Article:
- Victory banner which stands for victory over evil and overall protection
- The white conch symbolises beautiful melody of the Buddha dhamma
- The vase symbolises knowledge, merit, and fulfilment
- The umbrella/chattra/parasol removes the ill effects of ignorance
- The two fishes symbolise removal of all imperfections and ensuing prosperity
- The lotus symbolises the existence of a person amidst all worldly duties (samsara) but being devoid of any worldly attachments
- The endless knot represents the five wisdom and infinite knowledge
- The dharma chakra represents the Three Higher Training
Have you ever wondered why the monastery walls are painted in such bright colours?
Painting monastery walls in red, yellow, white, and black is a unique ancient practice, and it symbolises the invoking of deities associated with rage, control, prosperity, and peace. The colours are also means of seeking protection of Manjushri, Vajrapani, and Avalokiteswara, the three great protectors. Red colour stands for control over the three realms; while white means keeping diseases at bay and removing hindrances; yellow stands for a long and prosperous life, and black symbolises removal of all enemies.
Interestingly, before Buddhism made an appearance in these parts, Bon religion was the ancient religion of the Tibetans. The Bon religion believed in the worship of natural spirits, and exorcism to drive away the demons and remove negative effects. Many aspects of the Bon traditions were absorbed into the Tibetan form of Buddhism, which took a stronghold in these parts from 7th c. CE onward under the patronage of Tibetan kings. The Bon religion still survives in some parts of Tibet, and the adherents follow practices and philosophies that show a striking similarity to Buddhism.
Let’s end on a happy note: That’s a wholesome Tibetan meal!
While in land of the lama, eat like the lama. I always enjoy tasting local cuisine wherever I travel, so the Tibetan local food was more than welcome when offered. For breakfast I had roasted barley flour (tsampa) with milk and honey, and absolutely loved it. It’s a must try for all cereal lovers.
Culturally, roasted barley flour holds great significance for the Tibetans, and is held with great reverence. Their most auspicious dish is Butter Flour or phye mar, where phye is ground barley and mar is butter. Butter flour along with roasted wheat are served in two different bowls as offerings to the deities. The tradition of offering butter flour to deities goes long back in Tibetan history, and is traced back to periods earlier than 6th c. CE. It is connected with the ancient Bon religious practices, when the communities led a nomadic life and relied on their agricultural outputs for food. Roasted barley signifies the agricultural output, while butter is the essential product of all nomadic lives. The ancient Bon offerings still continue, showing the Tibetan community’s historical roots in agriculture and nomadic life.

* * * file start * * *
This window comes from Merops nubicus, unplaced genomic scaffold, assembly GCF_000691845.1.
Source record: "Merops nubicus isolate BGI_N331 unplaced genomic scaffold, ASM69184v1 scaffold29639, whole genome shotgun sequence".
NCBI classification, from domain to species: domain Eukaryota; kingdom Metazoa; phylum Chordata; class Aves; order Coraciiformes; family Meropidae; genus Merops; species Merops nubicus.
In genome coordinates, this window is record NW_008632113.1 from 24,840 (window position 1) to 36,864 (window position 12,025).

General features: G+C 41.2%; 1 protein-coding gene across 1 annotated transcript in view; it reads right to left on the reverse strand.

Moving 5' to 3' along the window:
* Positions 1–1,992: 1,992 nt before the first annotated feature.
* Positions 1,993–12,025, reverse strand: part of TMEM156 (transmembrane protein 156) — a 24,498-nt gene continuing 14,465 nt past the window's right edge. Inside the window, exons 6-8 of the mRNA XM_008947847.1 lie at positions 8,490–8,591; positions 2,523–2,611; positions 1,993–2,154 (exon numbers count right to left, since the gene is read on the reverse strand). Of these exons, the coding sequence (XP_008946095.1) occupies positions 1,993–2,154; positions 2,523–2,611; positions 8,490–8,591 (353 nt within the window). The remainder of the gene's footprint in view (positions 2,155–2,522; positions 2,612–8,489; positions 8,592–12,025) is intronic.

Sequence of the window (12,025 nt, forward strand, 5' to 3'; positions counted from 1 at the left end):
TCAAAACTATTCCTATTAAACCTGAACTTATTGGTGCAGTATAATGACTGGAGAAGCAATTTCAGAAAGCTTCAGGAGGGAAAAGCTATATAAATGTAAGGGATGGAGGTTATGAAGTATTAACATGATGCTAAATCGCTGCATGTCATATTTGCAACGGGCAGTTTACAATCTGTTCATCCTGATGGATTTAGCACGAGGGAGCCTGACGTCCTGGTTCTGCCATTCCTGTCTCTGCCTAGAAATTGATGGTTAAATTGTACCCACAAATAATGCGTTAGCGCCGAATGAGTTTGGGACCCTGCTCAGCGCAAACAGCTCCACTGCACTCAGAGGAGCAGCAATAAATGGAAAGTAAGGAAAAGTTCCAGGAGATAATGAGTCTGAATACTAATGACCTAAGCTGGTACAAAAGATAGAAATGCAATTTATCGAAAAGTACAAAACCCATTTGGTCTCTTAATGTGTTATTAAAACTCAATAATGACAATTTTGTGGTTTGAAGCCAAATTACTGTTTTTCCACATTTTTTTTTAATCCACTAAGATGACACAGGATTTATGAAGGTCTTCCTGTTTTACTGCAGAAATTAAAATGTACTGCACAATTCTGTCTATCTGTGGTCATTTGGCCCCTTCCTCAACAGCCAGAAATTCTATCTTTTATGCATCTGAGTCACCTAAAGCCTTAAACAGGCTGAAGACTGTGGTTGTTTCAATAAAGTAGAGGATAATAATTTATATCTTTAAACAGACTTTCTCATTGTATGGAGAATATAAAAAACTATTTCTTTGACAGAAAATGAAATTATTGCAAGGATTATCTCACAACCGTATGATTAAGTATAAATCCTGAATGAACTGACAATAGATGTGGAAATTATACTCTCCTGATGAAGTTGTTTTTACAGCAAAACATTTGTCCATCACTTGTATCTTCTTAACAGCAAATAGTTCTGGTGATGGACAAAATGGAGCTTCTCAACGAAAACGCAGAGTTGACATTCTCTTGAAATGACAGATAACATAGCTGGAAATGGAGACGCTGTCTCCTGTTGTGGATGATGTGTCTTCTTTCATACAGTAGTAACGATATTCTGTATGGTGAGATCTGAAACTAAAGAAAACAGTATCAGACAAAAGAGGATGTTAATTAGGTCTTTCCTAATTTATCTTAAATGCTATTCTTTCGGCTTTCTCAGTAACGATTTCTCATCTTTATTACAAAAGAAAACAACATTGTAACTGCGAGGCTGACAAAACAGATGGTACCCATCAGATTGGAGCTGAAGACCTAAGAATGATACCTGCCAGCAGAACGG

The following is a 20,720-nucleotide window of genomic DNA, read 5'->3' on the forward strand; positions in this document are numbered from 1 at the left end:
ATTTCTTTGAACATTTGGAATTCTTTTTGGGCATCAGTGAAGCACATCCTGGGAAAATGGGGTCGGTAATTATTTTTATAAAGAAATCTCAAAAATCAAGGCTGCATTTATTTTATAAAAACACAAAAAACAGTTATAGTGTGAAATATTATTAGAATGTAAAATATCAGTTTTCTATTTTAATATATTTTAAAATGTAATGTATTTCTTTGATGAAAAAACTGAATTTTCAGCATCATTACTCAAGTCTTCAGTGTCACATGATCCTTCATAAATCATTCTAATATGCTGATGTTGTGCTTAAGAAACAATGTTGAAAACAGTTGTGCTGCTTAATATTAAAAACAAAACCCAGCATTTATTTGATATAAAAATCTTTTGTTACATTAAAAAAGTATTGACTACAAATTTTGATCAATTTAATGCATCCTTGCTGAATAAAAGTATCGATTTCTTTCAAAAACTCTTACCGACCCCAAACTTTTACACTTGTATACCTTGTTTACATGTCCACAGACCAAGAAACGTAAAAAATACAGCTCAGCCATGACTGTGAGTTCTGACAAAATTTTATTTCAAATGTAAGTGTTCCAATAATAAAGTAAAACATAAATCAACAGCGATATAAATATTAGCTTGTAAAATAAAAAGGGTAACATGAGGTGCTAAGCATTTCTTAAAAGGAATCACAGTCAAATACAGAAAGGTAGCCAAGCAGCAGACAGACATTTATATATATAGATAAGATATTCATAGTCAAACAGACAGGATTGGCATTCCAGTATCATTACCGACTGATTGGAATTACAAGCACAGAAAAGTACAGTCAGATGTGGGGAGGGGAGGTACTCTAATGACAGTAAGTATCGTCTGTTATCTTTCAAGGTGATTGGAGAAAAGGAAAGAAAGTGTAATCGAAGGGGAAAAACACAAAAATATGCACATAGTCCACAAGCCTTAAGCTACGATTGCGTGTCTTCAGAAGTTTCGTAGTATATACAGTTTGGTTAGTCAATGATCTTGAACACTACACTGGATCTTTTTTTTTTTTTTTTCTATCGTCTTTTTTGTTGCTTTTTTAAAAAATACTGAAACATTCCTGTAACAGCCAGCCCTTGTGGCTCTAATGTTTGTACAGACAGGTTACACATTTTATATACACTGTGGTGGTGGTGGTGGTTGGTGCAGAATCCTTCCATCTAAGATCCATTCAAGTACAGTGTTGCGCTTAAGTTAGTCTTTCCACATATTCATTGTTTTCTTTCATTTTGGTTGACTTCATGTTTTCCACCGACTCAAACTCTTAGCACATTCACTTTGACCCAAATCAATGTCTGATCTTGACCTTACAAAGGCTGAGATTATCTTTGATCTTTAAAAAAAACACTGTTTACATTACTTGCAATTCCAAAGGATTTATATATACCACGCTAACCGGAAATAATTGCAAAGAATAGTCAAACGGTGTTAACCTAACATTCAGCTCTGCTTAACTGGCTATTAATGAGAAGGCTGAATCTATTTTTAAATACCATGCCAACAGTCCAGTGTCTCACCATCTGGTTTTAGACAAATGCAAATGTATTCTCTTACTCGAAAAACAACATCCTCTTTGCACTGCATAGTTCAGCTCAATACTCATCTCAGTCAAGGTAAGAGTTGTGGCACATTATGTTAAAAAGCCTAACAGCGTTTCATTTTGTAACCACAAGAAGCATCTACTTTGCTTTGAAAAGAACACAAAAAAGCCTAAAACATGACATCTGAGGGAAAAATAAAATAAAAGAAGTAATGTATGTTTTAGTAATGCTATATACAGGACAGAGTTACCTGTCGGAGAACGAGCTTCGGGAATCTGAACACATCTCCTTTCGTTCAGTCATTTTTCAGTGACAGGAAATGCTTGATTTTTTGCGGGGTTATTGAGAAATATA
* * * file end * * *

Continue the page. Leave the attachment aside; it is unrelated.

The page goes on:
For dinner we were served a series of rather delicious fare:
Few words at the end….
The Tibetans inhabit a land that is barren and extremely harsh to live in. Yet their cultural practices and traditions are full of colours, almost as if to balance the bleakness of the landscape that surrounds them. The beauty of Tibetan traditions lie in the unique combination of the ancient Bon religion and Buddhism, and the seamless amalgamation that keeps both the religions alive and in perfect harmony. The cultural practices that I have touched upon are the ones that we notice commonly while travelling, and is just the tip of the iceberg. Beyond the tip there’s a world out there of unique cultural practices and traditions that are as colourful and complex as one can imagine.
Tibetans are among the most peaceful and kind communities that exist in the current scenario; yet such a unique and colourful culture today faces the risk of losing their very identity and perhaps even going extinct under various sociological pressures and challenges. Therefore, it is now essential for the people who travel to these places to start acknowledging the uniqueness of this rather gentle and peace loving community, and to help them in maintaining their distinct identity, without imposing anything external. As we love the Himalaya more and explore it deeper, it’s also now our responsibility to respect and help preserve the uniqueness of each of community that inhabit the nooks and corners of these sacred mountains.
Some books that help to understand the Tibetan culture better:
My Third Expedition to Tibet by
Tibet: An Inner journey by Matthieu Ricard (2012)
Sources of Tibetan Tradition by Schaeffer, Tuttle, and Kapstein (2013)
The Red Annals by Kunga Dorjee is a history book written in 1346 and discusses the Bon traditions in details.